Three dead and two missing in the space of a few months on a barely populated island captured even more world-wide attention than the Baroness' antics. The "Galapagos Affair" as it became called, has confounded historians, police, and armchair detectives since 1934. The Baroness and Philippson have never been found. The mummified bodies of Lorrenz and Nuggerud ending up on Marchena Island is still a complete mystery. Friedrich's death is still officially listed as an accidental food poisoning despite all the raised eyebrows and questions. The Wittmers remained on Floreana and became wealthy years later when the Galapagos became a tourist destination. Until she died in 2000, still living on Floreana Island at the age of 96, Margret never changed her story that the Baroness and Philippson left for Tahiti on a yacht. She often hinted she knew more than she was telling, but no one knows whether she really did or was just having fun with the tourists and interviewers. Dore eventually put on clothes and returned to Germany where she wrote a book about the whole affair. It wasn't a big success and it didn't settle any of the mysteries, but it proved interesting due to the stories of the hardships she and Friedrich endured and for details of the sordid goings-on that took place after the Baroness took up residence on the island. In the book she was adamant that Lorrenz killed the Baroness and Philippson, but she offered no proof other than her "gut feelings." 

No one is alive today who actually have knowledge of all that happened. Some mysteries, it seems, are destined to never be solved. And isn't that what makes the world just a bit more interesting?

Postcard From The World's Smallest Police Station

Carrabelle is a rather small, quiet town along the Florida panhandle about 20 miles east of Apalachicola. The town is surrounded by the Crooked, Ochlockonee, and Carrabelle rivers and the Gulf of Mexico. With a population of about 1,300 happy souls, the major business is fishing and it is noted as a nice deep-water fishing village. It's a nice, peaceful, family-friendly type of place. What it is most famous for however is a phone booth. You see, Carrabelle is home to the world's smallest police station.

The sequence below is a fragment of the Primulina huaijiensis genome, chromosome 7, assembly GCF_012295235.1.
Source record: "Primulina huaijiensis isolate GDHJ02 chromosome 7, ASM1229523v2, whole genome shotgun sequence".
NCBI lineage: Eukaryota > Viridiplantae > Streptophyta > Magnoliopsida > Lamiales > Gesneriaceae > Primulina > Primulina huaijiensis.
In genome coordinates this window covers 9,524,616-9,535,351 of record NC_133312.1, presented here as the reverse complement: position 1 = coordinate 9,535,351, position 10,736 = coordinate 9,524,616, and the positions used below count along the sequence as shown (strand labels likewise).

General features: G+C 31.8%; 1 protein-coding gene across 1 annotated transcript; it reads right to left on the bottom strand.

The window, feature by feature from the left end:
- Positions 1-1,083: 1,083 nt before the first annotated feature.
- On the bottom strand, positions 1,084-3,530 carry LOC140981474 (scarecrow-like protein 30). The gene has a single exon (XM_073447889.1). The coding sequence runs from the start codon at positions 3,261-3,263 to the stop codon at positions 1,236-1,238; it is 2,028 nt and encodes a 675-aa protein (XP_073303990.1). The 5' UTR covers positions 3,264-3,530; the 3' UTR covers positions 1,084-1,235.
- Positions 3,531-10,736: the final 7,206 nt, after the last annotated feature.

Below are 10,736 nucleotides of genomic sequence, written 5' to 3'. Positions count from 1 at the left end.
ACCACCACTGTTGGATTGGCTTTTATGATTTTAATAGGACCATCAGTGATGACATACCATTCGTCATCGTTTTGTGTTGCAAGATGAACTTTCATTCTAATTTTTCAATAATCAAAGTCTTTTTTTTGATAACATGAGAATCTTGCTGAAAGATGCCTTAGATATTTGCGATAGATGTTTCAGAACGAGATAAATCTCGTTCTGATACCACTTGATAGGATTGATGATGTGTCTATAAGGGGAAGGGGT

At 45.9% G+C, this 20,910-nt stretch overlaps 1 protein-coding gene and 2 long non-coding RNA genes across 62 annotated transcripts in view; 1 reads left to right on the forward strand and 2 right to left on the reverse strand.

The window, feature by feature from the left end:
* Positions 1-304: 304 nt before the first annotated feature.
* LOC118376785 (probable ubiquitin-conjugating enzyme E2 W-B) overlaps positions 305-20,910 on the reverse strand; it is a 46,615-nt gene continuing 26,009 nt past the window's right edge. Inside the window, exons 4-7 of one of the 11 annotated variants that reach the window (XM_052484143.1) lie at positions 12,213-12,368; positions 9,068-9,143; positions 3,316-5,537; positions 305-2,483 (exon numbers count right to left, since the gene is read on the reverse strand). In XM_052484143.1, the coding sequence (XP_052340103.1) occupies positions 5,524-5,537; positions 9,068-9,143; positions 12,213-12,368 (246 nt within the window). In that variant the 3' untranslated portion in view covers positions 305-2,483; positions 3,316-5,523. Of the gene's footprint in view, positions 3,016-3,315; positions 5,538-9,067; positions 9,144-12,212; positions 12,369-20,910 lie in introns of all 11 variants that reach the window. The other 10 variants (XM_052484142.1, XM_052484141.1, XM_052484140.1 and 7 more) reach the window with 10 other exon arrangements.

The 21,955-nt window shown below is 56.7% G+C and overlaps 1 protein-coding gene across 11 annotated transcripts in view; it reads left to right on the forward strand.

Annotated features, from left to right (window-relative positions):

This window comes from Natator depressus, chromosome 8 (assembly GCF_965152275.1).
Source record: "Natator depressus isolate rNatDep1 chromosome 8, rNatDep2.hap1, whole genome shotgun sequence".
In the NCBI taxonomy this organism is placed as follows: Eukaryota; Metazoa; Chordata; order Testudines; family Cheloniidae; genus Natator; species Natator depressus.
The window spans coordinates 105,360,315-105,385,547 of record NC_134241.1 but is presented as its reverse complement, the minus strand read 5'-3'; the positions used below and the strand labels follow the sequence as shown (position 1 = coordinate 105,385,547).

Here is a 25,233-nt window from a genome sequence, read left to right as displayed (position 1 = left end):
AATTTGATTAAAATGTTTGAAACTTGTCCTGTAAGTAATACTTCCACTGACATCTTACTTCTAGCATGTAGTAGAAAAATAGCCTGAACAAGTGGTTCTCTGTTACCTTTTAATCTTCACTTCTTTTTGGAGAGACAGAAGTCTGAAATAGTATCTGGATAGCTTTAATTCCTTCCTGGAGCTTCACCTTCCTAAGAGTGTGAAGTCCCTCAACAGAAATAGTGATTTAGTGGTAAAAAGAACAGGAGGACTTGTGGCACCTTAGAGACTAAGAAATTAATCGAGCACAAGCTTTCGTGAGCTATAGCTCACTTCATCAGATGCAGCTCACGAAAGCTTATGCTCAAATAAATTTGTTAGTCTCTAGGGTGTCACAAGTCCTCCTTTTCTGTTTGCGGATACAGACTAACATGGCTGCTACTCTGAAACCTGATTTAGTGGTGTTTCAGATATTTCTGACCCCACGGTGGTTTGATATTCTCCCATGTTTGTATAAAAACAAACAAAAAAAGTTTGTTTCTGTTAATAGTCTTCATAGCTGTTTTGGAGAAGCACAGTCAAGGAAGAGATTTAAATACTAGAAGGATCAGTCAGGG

The town used to have a problem with tourists making unauthorized long-distance calls on its unattended police phone. The phone harked back to a time when folks could mostly be trusted to not do what they weren't supposed to do - the call box was simply bolted to the side of a public building with a little sign beside it saying, "For police business only." In the early 1960's though, the town's phone bill began to be hundred's of dollars per month after fishermen and tourist figured out there was nothing to prevent them from calling home or anywhere else.

At first, the town's lone employee simply moved the phone to the side of another building that wasn't located right on the main road through town, but it didn't take visitors long to find it and continue making their calls. About that time, the phone company decided to replace the town's aging phone booth in front of the pharmacy. Johnny Mirabella, the town's employee, talked the phone company into letting him have the old booth and with the help of Curly Messer, a deputy sheriff, moved the booth to its present location on Highway 98 and on March 10, 1963, installed the police phone in it and placed police station decals over the booth's glass. Unfortunately, people would still make their illegal calls from it until Johnny finally got a bright idea and simply wired the phone directly into police dispatch and removed the dial. No more illegal long-distance phone usage!

The phone booth police station has been featured on numerous television shows such as The Today Show, The Tonight Show, Ripley's Believe It or Not, and Real People among others and was used in the movie "Tate's Hell." The town has copyrighted the design and makes additional income by selling t-shirts, hats, postcards, and calendars featuring the "World's Smallest Police Station."

Of course, there are negatives that come with fame - vandals have occasionally ripped the phone out, shot bullet holes in it, and knocked it over several times with trucks. One time a tourist tried to get a local help him load the booth into his pickup so he could take it back home to Tennessee with him. But the iconic little police station always gets repaired eventually and it still stands at the corner of U.S. 98 and CR 67.

Rock, Paper, Scissor

In Gillette, Wyoming, in front of the Gillette News-Record newspaper offices at 1201 W. 2nd Street, there is a bronze statue of the decision-making game Rock, Paper, Scissors. The sculpture is by Warren Cullar and Kevin Box. While it certainly is not worth a long trip to see, if you happen to be in the area for some other reason then you should check it out because, well, just because it's kind of cool.